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Diodorus scytobrachion (was Re: Australodocus a titanosauriform and other new papers)

> Christian F. Kammerer, Sterling J. Nesbitt, and Neil H. Shubin (2011)
> The first basal dinosauriform (Silesauridae) from the Late Triassic of
> Morocco.
> Acta Palaeontologica Polonica (in press)
> doi:10.4202/app.2011.0015
> http://app.pan.pl/article/item/app20110015.html

The name _Diodorus scytobrachion_ is clever, and replete with
mythological references.  But the etymology of the species name thew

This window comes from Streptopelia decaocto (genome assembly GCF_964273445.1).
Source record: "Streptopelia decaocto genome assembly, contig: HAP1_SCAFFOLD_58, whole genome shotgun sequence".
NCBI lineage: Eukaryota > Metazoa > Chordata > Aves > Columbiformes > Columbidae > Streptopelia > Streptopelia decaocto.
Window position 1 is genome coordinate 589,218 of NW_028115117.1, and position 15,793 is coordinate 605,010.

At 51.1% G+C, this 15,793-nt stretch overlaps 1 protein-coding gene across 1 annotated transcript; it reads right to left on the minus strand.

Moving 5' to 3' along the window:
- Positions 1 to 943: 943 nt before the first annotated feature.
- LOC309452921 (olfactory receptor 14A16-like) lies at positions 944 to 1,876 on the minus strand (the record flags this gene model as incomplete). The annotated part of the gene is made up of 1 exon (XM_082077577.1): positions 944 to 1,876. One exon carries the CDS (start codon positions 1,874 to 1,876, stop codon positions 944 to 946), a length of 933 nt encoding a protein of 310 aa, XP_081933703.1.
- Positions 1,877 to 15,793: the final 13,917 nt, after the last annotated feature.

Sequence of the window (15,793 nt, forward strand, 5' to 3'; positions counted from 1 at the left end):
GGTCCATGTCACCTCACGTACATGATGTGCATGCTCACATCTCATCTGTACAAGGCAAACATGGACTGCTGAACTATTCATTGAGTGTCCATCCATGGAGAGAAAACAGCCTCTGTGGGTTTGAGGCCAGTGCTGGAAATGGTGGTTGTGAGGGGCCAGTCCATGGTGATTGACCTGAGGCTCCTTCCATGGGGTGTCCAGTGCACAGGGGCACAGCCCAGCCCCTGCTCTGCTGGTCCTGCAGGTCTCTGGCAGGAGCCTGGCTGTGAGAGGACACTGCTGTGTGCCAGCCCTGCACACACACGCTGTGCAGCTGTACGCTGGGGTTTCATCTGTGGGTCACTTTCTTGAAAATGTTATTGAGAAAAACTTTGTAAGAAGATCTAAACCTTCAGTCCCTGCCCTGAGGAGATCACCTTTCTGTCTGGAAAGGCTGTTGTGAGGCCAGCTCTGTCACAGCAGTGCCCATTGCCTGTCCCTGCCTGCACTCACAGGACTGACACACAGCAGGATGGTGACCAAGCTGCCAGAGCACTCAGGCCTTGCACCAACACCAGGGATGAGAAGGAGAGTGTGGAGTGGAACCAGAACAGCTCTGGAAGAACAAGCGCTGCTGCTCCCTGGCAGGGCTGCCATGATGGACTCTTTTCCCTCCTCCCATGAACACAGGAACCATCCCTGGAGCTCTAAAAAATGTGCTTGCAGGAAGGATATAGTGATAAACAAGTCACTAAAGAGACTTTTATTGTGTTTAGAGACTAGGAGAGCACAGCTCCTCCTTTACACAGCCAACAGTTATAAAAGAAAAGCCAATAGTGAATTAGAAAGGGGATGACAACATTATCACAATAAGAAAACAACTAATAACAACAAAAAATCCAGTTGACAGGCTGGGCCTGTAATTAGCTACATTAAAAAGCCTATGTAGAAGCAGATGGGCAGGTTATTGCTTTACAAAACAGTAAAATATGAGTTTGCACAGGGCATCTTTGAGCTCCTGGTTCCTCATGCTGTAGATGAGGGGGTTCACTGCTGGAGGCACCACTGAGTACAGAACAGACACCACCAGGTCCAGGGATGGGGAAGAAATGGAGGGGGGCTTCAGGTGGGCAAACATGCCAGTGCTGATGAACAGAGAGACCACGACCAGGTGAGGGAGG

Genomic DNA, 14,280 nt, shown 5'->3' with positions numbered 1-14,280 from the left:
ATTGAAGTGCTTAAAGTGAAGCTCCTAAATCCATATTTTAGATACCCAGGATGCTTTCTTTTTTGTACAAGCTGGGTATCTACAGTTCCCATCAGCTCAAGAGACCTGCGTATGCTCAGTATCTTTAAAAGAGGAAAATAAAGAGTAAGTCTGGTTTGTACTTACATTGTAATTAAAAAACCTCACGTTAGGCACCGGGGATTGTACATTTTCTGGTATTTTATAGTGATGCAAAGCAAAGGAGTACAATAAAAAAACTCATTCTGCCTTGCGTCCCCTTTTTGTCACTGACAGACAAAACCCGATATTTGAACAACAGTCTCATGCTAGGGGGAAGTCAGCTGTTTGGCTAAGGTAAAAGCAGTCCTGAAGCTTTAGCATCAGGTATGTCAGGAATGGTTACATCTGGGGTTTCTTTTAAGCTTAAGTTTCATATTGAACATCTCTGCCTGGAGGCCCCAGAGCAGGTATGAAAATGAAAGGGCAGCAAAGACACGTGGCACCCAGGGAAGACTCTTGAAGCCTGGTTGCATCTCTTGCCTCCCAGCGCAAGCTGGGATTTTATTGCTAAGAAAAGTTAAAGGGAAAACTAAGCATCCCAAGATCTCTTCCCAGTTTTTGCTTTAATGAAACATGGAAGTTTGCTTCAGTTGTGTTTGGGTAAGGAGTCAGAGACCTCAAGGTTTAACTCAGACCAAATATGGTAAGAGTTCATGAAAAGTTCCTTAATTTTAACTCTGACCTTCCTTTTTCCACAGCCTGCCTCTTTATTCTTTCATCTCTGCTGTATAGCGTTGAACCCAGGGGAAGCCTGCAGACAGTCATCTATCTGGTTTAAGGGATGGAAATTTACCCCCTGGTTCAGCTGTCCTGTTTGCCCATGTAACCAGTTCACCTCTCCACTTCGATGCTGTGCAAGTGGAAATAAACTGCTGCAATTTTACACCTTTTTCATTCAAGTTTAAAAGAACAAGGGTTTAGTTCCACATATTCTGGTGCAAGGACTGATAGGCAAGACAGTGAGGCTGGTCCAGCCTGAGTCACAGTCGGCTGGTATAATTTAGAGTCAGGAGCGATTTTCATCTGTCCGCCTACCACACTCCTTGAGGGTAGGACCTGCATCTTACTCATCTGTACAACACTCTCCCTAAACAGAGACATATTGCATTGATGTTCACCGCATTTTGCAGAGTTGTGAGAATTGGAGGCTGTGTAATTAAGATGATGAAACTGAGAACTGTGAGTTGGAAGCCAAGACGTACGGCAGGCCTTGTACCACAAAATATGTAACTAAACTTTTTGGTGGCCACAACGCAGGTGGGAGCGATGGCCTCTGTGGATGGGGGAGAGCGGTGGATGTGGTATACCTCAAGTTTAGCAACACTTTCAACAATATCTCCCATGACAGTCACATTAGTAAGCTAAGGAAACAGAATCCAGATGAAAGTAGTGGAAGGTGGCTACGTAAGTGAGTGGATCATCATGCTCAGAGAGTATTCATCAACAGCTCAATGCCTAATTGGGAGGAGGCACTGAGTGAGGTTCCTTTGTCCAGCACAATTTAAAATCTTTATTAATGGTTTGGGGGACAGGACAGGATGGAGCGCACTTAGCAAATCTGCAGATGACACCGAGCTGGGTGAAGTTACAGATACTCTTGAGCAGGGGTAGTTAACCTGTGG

me a bit ("_scytobrachion_: ancient Greek for ‘leathery arm’, a
reference both to a possible integument for this taxon and the
classical mythographer Dionysius Scytobrachion, who chronicled the
mythical history of North Africa.")

I initially read this as saying that evidence of the integument had
been preserved for this silesaurid.  Belatedly I realized the authors
were saying that a leathery integument is what one would expect in an
animal like this.  (Incidentally, the mythographer Dionysius was
nicknamed "leather-armed" [Scytobrachion] because of his prolific
output as a writer, not because of any quality of his skin.)

These silesaurids are real interesting critters.  I'd like to know
about the manus of silesaurids - was it used only for quadrupedal
locomotion, or was it capable of some grasping ability?